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Character set

P: n/a
I'm new here; got here because suddenly the question came up: is html a
7-bit or an 8-bit language? Officially, I mean.
I seem to consistently suffer from character set issues. Of course, I can
specify a specific character set - but that doesn't guarantee the receiving
computer will have that set on board.
Can anyone tell me more? Where to find guidelines, and real-world info?

Hans
Jul 20 '05 #1
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2 Replies


P: n/a
"Hans Mabelis" <ha**@mabelis.nl> wrote:
I'm new here;
Checking the FAQ is advisable then. It's a bit dusty, but checking it
is better than starting from scratch in every thread. You might start
from http://www.htmlhelp.com/faq/html/bas...l#special-char
is html a 7-bit or an 8-bit language?
Yes. And no. You can use a 7-bit encoding, or an 8-bit encoding, or any
other encoding for an HTML document.
I seem to consistently suffer from character set issues.
Then please specify them, with URLs, after checking the basic
resources.
Of course, I can specify a specific character set
I'm afraid that could mean rather different things,
- but that doesn't guarantee
the receiving computer will have that set on board.


Indeed. The safest bet in practice is Ascii. The second-safest in
theory (and pretty much in practice too, in worldwide considerations)
is UTF-8, if you know how to produce and announce it. But I'm not sure
whether you mean character encoding, character repertoire, or font.
Three different beasts.

--
Yucca, http://www.cs.tut.fi/~jkorpela/
Pages about Web authoring: http://www.cs.tut.fi/~jkorpela/www.html

Jul 20 '05 #2

P: n/a
On Sun, 7 Mar 2004, Hans Mabelis wrote:
I'm new here; got here because suddenly the question came up: is html a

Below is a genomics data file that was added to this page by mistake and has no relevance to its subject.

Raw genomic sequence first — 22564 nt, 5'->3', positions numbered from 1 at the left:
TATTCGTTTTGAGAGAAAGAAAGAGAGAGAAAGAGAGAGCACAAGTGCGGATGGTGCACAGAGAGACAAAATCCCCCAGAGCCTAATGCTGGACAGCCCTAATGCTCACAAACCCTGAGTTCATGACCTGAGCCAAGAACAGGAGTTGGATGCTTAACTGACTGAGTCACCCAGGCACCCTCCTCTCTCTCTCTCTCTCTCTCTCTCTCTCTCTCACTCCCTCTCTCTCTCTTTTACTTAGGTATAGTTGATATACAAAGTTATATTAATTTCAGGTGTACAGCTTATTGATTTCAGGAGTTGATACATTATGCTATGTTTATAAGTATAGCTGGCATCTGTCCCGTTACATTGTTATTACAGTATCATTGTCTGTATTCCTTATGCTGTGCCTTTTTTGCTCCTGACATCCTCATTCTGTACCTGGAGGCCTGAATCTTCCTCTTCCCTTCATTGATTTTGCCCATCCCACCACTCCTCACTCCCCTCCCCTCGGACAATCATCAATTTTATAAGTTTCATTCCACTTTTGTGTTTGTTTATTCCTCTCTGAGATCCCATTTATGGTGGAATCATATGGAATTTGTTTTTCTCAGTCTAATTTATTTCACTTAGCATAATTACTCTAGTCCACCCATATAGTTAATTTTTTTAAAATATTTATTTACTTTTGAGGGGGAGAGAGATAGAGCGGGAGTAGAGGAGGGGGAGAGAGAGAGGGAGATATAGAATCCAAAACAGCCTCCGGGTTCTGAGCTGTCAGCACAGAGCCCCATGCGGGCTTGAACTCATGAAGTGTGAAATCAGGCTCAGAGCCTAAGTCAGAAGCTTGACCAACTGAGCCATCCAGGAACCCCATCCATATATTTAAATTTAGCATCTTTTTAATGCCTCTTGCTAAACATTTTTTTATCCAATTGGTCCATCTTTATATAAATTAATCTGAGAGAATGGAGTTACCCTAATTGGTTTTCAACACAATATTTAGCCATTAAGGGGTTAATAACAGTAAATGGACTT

7-bit or an 8-bit language?
No. Not since RFC2070 and HTML4.*
I seem to consistently suffer from character set issues.
That's a bit vague. Do you want to understand the underlying
principles (which is what I would recommend) or are you experiencing
specific problems (in which case you'd need to say a bit more about
what they are, and preferably put some of the problematic materials
online so that people can see for themselves what's going on).
Of course, I can specify a specific character set


Actually no. The Document Character Set is always iso-10646/unicode.
What you _can_ specify is the character encoding, which in MIME
terminology is confusingly called "charset". Until you understand the
difference, none of this stuff is likely to make much sense, I'm
afraid.

Some people have found the materials in my area
http://ppewww.ph.gla.ac.uk/~flavell/charset/ to be of use.

But RFC2070 itself isn't bad, even if it's somewhat dated. The
description of the character representation model in HTML/4.01 is also
reasonably clear. The hardest part is often un-learning things that
the student is convinced that they already understand.

good luck
Jul 20 '05 #3

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